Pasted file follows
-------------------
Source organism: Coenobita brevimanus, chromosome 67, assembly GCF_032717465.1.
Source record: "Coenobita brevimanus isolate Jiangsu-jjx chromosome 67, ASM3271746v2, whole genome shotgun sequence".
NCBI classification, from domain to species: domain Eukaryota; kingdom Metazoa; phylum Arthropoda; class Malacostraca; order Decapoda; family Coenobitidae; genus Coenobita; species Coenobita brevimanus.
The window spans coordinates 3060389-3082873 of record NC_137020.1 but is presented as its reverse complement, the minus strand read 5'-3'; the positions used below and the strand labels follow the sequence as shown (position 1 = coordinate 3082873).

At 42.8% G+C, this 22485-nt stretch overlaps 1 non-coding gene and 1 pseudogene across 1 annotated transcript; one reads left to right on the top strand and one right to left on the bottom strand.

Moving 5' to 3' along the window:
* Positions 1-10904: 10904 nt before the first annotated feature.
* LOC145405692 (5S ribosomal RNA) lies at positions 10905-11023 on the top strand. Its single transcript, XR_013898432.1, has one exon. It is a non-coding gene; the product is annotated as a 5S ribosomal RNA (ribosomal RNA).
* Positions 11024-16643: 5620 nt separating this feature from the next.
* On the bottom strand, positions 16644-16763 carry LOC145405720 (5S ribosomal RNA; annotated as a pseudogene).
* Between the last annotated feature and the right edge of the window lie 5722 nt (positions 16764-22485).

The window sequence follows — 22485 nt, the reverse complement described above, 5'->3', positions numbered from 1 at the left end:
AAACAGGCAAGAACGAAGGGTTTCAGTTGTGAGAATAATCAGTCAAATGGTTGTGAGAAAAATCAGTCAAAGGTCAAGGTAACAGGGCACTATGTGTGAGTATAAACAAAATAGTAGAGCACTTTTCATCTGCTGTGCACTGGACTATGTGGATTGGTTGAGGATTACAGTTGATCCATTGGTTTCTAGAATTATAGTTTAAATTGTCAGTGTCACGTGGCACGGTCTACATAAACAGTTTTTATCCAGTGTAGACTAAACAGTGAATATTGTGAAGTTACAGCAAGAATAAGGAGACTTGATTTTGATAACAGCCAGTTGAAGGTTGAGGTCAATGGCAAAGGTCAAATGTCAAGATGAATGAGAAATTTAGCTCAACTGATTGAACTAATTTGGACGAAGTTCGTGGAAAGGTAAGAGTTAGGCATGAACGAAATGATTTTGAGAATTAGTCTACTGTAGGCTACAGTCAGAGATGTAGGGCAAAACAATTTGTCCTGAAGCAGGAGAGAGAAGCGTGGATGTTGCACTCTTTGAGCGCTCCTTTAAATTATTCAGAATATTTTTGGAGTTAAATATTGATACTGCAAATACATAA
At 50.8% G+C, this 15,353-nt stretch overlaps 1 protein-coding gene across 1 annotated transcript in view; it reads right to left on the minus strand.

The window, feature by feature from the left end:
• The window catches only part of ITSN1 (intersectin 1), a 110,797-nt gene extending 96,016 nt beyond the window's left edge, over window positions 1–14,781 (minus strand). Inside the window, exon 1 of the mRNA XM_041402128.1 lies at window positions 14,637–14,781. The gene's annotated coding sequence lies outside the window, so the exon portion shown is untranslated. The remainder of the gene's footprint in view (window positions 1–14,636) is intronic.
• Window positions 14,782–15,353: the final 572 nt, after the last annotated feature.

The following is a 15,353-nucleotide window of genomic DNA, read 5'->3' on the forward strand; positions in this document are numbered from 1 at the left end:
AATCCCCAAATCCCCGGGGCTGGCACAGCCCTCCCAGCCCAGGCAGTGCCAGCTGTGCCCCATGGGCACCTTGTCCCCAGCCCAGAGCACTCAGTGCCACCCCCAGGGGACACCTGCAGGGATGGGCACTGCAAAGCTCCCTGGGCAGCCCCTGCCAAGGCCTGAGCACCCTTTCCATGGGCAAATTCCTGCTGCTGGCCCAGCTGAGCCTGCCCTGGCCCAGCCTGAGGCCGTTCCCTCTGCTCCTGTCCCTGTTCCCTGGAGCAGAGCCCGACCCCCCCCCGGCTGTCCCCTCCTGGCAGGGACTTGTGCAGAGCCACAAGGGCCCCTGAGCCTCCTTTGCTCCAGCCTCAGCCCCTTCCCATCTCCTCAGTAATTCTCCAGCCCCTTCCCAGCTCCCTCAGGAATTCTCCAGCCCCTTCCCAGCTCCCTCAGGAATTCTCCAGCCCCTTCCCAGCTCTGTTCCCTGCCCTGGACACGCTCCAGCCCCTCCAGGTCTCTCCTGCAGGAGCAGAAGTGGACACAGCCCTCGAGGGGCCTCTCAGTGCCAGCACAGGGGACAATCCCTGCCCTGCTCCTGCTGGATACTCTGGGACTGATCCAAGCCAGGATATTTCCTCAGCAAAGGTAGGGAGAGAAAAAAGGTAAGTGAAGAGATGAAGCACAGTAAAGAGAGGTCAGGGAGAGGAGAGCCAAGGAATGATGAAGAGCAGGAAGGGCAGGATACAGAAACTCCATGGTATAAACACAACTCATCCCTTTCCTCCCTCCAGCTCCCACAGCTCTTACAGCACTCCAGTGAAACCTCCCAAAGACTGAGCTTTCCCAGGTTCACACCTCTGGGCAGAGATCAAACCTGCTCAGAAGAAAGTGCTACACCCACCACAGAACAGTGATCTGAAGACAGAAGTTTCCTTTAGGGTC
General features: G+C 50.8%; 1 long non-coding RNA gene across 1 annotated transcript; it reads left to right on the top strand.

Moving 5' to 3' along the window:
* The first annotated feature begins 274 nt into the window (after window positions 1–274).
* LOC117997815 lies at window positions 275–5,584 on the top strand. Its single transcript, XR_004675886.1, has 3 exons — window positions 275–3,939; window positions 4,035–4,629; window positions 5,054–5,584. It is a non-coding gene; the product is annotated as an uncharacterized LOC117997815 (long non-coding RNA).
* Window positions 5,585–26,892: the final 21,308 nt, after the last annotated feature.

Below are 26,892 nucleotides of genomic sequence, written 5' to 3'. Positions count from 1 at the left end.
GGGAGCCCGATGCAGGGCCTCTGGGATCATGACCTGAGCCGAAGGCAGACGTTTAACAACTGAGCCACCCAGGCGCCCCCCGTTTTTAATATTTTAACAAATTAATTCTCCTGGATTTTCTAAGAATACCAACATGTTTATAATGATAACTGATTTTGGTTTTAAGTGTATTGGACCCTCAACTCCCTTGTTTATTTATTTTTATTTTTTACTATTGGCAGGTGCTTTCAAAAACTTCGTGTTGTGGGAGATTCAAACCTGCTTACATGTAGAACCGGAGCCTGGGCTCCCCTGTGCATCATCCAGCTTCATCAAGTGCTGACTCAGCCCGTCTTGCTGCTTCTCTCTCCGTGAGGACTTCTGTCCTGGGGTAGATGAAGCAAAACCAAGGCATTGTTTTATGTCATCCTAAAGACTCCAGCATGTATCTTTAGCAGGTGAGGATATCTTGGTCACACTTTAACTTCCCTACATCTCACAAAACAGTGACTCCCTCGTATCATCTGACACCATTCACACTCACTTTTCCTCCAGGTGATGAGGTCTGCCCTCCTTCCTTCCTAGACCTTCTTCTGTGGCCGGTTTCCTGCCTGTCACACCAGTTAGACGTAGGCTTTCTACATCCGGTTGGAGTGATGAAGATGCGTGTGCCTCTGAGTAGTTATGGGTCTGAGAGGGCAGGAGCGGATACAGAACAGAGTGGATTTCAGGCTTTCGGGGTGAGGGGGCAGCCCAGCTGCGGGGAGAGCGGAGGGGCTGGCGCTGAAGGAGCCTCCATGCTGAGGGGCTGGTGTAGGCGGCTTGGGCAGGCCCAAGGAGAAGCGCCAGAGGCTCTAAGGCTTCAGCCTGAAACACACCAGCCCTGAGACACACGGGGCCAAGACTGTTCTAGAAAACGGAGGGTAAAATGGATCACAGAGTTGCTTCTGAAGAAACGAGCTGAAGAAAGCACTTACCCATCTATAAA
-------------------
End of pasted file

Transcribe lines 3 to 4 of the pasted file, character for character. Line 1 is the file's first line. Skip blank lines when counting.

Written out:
NCBI classification, from domain to species: domain Eukaryota; kingdom Metazoa; phylum Arthropoda; class Malacostraca; order Decapoda; family Coenobitidae; genus Coenobita; species Coenobita brevimanus.
The window spans coordinates 3060389-3082873 of record NC_137020.1 but is presented as its reverse complement, the minus strand read 5'-3'; the positions used below and the strand labels follow the sequence as shown (position 1 = coordinate 3082873).